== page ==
If you are travelling in your own vehicle, I’d pick up a multipack of water, we were never without it, you get through it pretty quickly and it’s essential if you breakdown on the deserted roads as breakdown services might not reach you for a fair few hours. It will also help with the wine hangover..
Go for the eco campsites! You get your essentials, by which I mean water which is (usually) drinkable and more often than not, a drop toilet. Let me tell you, this is an experience in itself. (Warning, I’m an over sharer) I personally found the breeze that came up from below very refreshing, sadly the smell that joins it is usually one that hits you full on slap in the face and pushes you to the verge of passing out. So hold your breath. Sometimes the girls and I couldn’t bring ourselves to lock the door so one of us would just stand outside the door allowing you to make an incredibly swift exit upon completion. Also, super handy tip, make sure you don’t have your phone in your back pocket when you go (I had an almost moment), because I promise you now, you will not be swan diving down that hole to retrieve it.
HOWEVER, with the eco campsites you’re going to see some killer night skies as there aren’t any lights. I’m a sucker for a good sky, whether it’s a sunrise, sunset or the stars, but then, who isn’t? and you know what goes well with any kinda sky? Wine.
– Milford Sound- beyond breathtaking, you’ll fill an entire memory card, or two, just with this place, if you want to feel like you’re on the set of Jurassic Park then you would be a complete fool not to go here, a fool I tell you! I would totally recommend doing one of the waterfall cruises, and it is quite literally a waterfall cruise, you get absolutely drenched, I think it came to about £20 and you get a lunch included, so you definitely can’t complain. You can do longer cruises where you get to see dolphins (sometimes), but the one we did was about three hours. *fyi, sandflies are incredibly present here*.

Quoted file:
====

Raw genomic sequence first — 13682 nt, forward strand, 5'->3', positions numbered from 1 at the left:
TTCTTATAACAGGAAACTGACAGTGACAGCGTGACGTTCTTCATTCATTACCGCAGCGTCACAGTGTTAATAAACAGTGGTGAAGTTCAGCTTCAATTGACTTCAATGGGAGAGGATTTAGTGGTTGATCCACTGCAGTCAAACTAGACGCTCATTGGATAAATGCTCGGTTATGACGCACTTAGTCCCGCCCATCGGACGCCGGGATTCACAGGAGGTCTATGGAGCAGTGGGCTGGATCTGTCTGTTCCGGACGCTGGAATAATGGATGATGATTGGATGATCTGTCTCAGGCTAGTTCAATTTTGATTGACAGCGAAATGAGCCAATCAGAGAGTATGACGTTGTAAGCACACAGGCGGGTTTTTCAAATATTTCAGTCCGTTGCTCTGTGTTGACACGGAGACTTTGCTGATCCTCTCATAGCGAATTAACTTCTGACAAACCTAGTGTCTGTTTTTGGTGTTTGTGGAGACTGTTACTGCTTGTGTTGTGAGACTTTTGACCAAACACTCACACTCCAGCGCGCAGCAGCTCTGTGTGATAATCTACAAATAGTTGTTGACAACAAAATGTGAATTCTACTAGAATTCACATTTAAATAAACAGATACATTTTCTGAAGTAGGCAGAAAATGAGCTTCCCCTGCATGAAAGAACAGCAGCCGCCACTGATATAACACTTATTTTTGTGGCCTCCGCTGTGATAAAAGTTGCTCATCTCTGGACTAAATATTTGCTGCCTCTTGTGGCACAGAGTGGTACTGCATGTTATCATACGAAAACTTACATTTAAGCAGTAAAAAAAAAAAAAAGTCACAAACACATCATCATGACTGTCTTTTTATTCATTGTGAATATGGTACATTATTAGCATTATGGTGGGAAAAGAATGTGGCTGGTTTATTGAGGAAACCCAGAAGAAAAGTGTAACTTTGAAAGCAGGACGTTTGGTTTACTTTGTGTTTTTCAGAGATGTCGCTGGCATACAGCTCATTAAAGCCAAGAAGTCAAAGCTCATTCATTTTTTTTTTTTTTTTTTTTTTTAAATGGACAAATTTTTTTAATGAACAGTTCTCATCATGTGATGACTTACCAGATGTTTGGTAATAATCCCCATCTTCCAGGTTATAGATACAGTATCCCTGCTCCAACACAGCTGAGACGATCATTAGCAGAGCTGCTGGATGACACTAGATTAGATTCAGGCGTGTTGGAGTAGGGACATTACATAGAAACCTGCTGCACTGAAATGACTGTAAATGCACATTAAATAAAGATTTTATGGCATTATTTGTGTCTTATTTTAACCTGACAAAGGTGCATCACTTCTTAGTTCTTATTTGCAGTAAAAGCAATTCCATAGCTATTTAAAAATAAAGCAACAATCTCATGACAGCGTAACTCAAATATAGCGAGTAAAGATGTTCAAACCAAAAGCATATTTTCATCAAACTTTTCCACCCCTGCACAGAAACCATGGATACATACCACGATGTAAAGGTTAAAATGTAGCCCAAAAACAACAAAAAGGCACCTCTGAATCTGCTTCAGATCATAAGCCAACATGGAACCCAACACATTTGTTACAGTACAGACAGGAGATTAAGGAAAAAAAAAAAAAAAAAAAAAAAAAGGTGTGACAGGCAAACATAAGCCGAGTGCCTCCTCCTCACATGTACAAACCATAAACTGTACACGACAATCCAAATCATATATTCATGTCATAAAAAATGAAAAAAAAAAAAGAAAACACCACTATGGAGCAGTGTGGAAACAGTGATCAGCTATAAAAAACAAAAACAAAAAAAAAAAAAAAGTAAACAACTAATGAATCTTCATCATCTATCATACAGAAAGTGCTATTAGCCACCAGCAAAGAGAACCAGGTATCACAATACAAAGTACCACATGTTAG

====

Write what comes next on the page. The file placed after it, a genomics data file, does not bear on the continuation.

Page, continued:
– Abel Tasman- Again, absolutely beautiful. This is where we did freedom sea kayaking because it’s one of the most scenic coastlines in New Zealand. It did not disappoint. We paid about £40 each for an hours tutorial and then to take the kayaks out by ourselves for the whole day. There’s plenty of empty beaches to explore, seals you can go see. Be ready to not be able to move your arms afterwards for a few days though.
A cheeky bit of intel that I still don’t know whether I appreciated or not came from the instructor when the dreaded question of “what about sharks?” came up. Apparently they’re only really around in seal breeding season. It was seal breeding season. They only really hang around the really big rock where the seals like to chill. We ventured out to the really big rock where the seals like to chill. The jaws theme tune was playing pretty much the entire time we were out there.. and that was a long time.